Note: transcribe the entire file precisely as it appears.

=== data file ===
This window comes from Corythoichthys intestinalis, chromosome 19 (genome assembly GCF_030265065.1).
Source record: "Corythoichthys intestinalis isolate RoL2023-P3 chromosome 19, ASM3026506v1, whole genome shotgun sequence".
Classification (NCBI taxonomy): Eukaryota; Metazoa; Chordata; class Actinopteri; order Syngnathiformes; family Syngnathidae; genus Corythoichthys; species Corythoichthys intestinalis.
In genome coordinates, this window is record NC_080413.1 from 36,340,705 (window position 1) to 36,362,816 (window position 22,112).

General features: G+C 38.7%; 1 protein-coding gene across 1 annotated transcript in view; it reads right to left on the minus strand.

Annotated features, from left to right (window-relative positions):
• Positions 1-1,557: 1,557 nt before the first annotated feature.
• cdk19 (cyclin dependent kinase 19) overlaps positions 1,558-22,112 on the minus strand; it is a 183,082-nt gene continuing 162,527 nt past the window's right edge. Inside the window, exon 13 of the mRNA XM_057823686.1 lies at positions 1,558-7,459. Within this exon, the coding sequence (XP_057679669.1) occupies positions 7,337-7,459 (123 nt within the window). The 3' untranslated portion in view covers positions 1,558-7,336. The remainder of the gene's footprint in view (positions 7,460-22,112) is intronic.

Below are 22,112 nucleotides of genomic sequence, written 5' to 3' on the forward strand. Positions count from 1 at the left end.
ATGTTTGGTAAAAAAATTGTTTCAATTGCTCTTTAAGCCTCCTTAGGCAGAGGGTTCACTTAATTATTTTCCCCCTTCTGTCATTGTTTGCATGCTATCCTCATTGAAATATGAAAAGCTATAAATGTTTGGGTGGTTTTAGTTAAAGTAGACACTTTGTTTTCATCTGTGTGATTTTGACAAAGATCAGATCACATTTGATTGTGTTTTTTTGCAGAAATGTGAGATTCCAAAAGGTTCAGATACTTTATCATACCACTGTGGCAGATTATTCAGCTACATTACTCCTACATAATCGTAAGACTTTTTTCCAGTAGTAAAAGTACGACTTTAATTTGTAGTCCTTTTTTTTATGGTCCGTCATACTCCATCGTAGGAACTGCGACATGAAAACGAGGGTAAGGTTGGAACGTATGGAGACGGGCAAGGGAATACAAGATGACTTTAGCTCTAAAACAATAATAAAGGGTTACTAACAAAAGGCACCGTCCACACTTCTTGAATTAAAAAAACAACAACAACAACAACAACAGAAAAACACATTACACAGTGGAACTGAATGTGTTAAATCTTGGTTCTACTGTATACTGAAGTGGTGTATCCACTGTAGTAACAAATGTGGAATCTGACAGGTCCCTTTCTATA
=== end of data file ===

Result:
This window comes from Corythoichthys intestinalis, chromosome 19 (genome assembly GCF_030265065.1).
Source record: "Corythoichthys intestinalis isolate RoL2023-P3 chromosome 19, ASM3026506v1, whole genome shotgun sequence".
Classification (NCBI taxonomy): Eukaryota; Metazoa; Chordata; class Actinopteri; order Syngnathiformes; family Syngnathidae; genus Corythoichthys; species Corythoichthys intestinalis.
In genome coordinates, this window is record NC_080413.1 from 36,340,705 (window position 1) to 36,362,816 (window position 22,112).

General features: G+C 38.7%; 1 protein-coding gene across 1 annotated transcript in view; it reads right to left on the minus strand.

Annotated features, from left to right (window-relative positions):
• Positions 1-1,557: 1,557 nt before the first annotated feature.
• cdk19 (cyclin dependent kinase 19) overlaps positions 1,558-22,112 on the minus strand; it is a 183,082-nt gene continuing 162,527 nt past the window's right edge. Inside the window, exon 13 of the mRNA XM_057823686.1 lies at positions 1,558-7,459. Within this exon, the coding sequence (XP_057679669.1) occupies positions 7,337-7,459 (123 nt within the window). The 3' untranslated portion in view covers positions 1,558-7,336. The remainder of the gene's footprint in view (positions 7,460-22,112) is intronic.

Below are 22,112 nucleotides of genomic sequence, written 5' to 3' on the forward strand. Positions count from 1 at the left end.
ATGTTTGGTAAAAAAATTGTTTCAATTGCTCTTTAAGCCTCCTTAGGCAGAGGGTTCACTTAATTATTTTCCCCCTTCTGTCATTGTTTGCATGCTATCCTCATTGAAATATGAAAAGCTATAAATGTTTGGGTGGTTTTAGTTAAAGTAGACACTTTGTTTTCATCTGTGTGATTTTGACAAAGATCAGATCACATTTGATTGTGTTTTTTTGCAGAAATGTGAGATTCCAAAAGGTTCAGATACTTTATCATACCACTGTGGCAGATTATTCAGCTACATTACTCCTACATAATCGTAAGACTTTTTTCCAGTAGTAAAAGTACGACTTTAATTTGTAGTCCTTTTTTTTATGGTCCGTCATACTCCATCGTAGGAACTGCGACATGAAAACGAGGGTAAGGTTGGAACGTATGGAGACGGGCAAGGGAATACAAGATGACTTTAGCTCTAAAACAATAATAAAGGGTTACTAACAAAAGGCACCGTCCACACTTCTTGAATTAAAAAAACAACAACAACAACAACAACAGAAAAACACATTACACAGTGGAACTGAATGTGTTAAATCTTGGTTCTACTGTATACTGAAGTGGTGTATCCACTGTAGTAACAAATGTGGAATCTGACAGGTCCCTTTCTATA